America dominates Olympic basketball, but what about 3x3?

Victor Mather, The New York Times

Posted at Feb 18 2020 06:09 PM

Canyon Barry, who is among those American players who have thrived in 3x3, won a gold at the World Cup in June 2019. FIBA media/file

The candidates for the U.S. men’s Olympic team for 3-on-3 basketball include an investment banker, a social worker and a podcaster. There are former college players from Princeton and Florida Southern, many of them following something like the supposedly outdated amateur model of 50 years ago to claim Olympic glory in an event that will make its debut at the games this year.

Then there are the candidates for the U.S. women’s team — plenty of WNBA players, including Kelsey Plum, the 2017 No. 1 overall draft pick.

Whether the International Olympic Committee meant to or not, the advent of the event being referred to as “3x3” at the games has created a fascinating talent gap between the pools of players USA Basketball will select from Monday to participate in the event. It exists partly because of the nature of the qualifying system but also because of the calendar. NBA players have been a little busy during the fall and winter qualifying period. It also says something about the way the game differs for the sexes in the United States and around the world.

USA Basketball is not in a position to simply name LeBron James, Damian Lillard and Jimmy Butler to the men’s team and be done with it. The rules of Olympic “3x3” mandate that players on the team have earned points in events that took place over the past few months.

The opportunity was there to recruit some good women’s players, whose WNBA season takes place in the summer. Not so for NBA players and even the hundreds of American men earning a living playing basketball in Europe and China.

That leaves candidates like Dominique Jones, 31, who played at Division II Fort Hays State; Canyon Barry, 26, a Florida star now in the G League; and three Princeton alums. “It’s definitely an eclectic mix,” Barry said.

In contrast, many of the female candidates, although mostly not WNBA superstars, are playing at the highest level of their sport. Besides Plum, Napheesa Collier was an All-Star last season as a rookie, and Layshia Clarendon is an eight-year WNBA vet and 2017 All-Star selection. Some of the players in the women’s 3-on-3 pool — like two-time WNBA All-Star Stefanie Dolson — are also candidates for the more heralded 5-on-5 team.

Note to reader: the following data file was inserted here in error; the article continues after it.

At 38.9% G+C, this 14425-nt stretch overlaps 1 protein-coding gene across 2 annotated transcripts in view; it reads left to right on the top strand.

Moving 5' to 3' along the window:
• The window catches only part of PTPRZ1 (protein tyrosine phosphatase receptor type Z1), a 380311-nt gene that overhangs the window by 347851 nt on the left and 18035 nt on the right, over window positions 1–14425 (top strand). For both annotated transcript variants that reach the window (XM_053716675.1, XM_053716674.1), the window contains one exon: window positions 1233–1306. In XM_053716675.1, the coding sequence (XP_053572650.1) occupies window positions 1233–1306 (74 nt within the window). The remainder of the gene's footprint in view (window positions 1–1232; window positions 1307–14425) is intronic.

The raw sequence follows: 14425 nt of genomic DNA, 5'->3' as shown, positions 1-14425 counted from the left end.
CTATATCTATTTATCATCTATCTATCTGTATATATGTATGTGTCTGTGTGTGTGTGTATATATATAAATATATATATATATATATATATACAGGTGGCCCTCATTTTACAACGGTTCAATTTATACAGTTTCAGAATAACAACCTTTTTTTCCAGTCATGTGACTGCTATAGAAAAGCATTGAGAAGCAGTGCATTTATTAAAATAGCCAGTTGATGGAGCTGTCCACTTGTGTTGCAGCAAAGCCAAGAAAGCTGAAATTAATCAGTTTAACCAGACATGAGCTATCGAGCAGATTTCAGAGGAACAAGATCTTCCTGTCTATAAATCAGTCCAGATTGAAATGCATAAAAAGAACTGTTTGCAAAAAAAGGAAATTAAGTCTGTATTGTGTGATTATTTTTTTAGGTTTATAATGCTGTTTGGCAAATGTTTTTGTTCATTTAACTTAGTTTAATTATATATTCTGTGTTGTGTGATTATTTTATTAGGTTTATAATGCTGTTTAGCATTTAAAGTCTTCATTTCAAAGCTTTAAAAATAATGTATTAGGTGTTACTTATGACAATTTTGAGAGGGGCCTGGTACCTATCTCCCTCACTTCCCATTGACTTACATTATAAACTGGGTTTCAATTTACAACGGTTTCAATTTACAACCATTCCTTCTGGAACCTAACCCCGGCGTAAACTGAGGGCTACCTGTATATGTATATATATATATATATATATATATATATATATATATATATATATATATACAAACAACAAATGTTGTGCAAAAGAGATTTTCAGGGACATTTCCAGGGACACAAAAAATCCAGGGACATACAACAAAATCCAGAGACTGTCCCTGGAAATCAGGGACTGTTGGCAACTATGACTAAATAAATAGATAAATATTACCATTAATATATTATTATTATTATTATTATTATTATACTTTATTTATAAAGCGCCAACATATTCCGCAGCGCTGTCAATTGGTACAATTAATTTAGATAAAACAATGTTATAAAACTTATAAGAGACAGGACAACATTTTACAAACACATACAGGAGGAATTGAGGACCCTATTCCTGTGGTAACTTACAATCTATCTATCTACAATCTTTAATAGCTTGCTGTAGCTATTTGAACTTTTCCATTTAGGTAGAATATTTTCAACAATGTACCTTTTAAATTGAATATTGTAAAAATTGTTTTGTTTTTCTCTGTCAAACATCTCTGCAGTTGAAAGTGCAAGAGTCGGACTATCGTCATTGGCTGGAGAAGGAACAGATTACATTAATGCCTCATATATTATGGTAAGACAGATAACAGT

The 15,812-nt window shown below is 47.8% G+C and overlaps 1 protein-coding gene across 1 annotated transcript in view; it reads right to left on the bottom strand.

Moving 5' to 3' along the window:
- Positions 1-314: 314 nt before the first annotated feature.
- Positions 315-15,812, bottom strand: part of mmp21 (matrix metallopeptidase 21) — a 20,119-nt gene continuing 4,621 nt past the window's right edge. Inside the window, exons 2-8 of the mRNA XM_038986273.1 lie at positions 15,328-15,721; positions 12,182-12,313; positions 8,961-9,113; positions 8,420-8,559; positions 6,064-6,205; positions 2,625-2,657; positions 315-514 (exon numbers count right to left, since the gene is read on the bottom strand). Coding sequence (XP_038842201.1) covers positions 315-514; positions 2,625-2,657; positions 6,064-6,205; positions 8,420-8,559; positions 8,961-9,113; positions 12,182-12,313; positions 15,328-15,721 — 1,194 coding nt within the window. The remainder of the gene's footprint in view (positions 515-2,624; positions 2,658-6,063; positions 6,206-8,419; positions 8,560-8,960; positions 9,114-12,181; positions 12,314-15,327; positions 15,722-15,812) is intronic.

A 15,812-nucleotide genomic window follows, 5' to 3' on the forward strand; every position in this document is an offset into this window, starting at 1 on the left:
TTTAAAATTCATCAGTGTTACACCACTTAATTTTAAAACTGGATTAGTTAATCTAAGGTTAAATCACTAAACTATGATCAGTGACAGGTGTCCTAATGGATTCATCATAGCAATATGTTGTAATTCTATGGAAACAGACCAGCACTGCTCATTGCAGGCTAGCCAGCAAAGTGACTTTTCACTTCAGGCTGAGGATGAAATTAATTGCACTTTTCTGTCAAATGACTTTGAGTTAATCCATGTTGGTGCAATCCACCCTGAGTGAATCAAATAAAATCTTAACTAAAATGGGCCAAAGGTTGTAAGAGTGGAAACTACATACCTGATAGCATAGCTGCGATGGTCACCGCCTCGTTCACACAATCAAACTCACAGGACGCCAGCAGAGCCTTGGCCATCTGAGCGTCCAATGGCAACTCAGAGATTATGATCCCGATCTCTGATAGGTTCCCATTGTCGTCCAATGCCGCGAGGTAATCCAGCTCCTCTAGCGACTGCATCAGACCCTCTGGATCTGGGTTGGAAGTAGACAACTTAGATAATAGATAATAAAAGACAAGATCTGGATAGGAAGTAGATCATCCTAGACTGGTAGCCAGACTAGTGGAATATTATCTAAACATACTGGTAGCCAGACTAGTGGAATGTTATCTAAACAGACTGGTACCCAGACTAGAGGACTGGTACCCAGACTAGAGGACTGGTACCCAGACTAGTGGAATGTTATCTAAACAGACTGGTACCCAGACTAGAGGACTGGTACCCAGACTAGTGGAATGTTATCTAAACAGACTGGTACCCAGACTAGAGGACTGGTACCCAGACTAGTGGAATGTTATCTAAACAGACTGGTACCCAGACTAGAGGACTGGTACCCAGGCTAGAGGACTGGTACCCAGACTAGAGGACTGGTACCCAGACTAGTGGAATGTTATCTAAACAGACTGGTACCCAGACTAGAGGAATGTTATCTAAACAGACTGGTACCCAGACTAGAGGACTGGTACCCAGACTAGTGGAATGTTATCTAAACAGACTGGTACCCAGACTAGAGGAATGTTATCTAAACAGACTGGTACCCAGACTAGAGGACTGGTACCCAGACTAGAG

Getting men’s players would be even harder if not for the G League agreeing to continue to pay its players when they are on national teams.

One thing both genders of players have in common is years of being exclusively 5-on-5 players. They came to 3-on-3 from different routes. Plum was recruited by USA Basketball: “Anytime Carol Callan asks you if you want to be a part of something, it’s a no-brainer,” Plum said, referring to the women’s national team director.

Barry, a son of Hall of Famer Rick Barry, was asked to join a group of G League players at the national 3-on-3 championship. Jones took a shot at a 3-on-3 event in New York when a summer 5-on-5 event he was planning to play in was rained out. Now they might all be Olympians.

Canyon Barry and Jones are among those who have thrived in the format. Jones won a gold for the U.S. at the 2019 Pan American Games, and Barry won a gold at the World Cup.

Before any medals are won in Tokyo, both U.S. teams must qualify at a tournament in Bangalore, India, in March. USA Basketball has the difficult challenge of selecting four men and four women to participate, though the selections can change before Tokyo. The puzzle for USA Basketball is how to put the best team together for what is in many ways a new sport.

“When we first started it wasn’t easy,” said Jay Demings, who oversees 3-on-3 for USA Basketball. “Back in 2012 we tried to find 3-on-3 organizers who were putting on street-ball-type events. We were accepting all comers.”

Although they are looking for pure basketball talent, of course, certain skills and abilities are especially useful in 3-on-3.

“Being in great shape is the biggest one,” Plum said. “A made basket is live for the other team. There’s no walking up the court.”

The game is played to 21 points, with ordinary baskets worth 1 and long-range shots 2, essentially doubling the value of what in ordinary basketball is a 3-point shot.

Having everyone be able to shoot 3-point shots is a major plus, even if they are only worth 2 points. “It’s hard to get to 21 with 1-point shots,” Barry said.

The game can be physical, too. Players cannot foul out, though teams that accumulate more than six team fouls start giving up free throws and eventually technical fouls.

“You need to be a thinker,” Demings said. “There’s no coaching during the game”

“IQ is very important,” Jones said.

USA Basketball has a lot of options. Take a preexisting team, like the New York-based one Jones plays on, or mix it up. Go big or go small. “We’ve had all types of teams,” Demings said. “We’ve had a team full of mostly wing players. We’ve seen teams of mostly guards who shoot.

“Mostly we want a player who can do a little bit of everything. Specialists don’t really work.”

It remains to be seen whether 3-on-3 basketball can stand out in the crowded Olympics field; surfing, skateboarding and other events are also joining the lineup this summer.

But many of the candidates are sold on a game that is played outside; has great passing, cutting and screens; and only lasts 20 minutes.

“It’s straight intensity,” Plum said.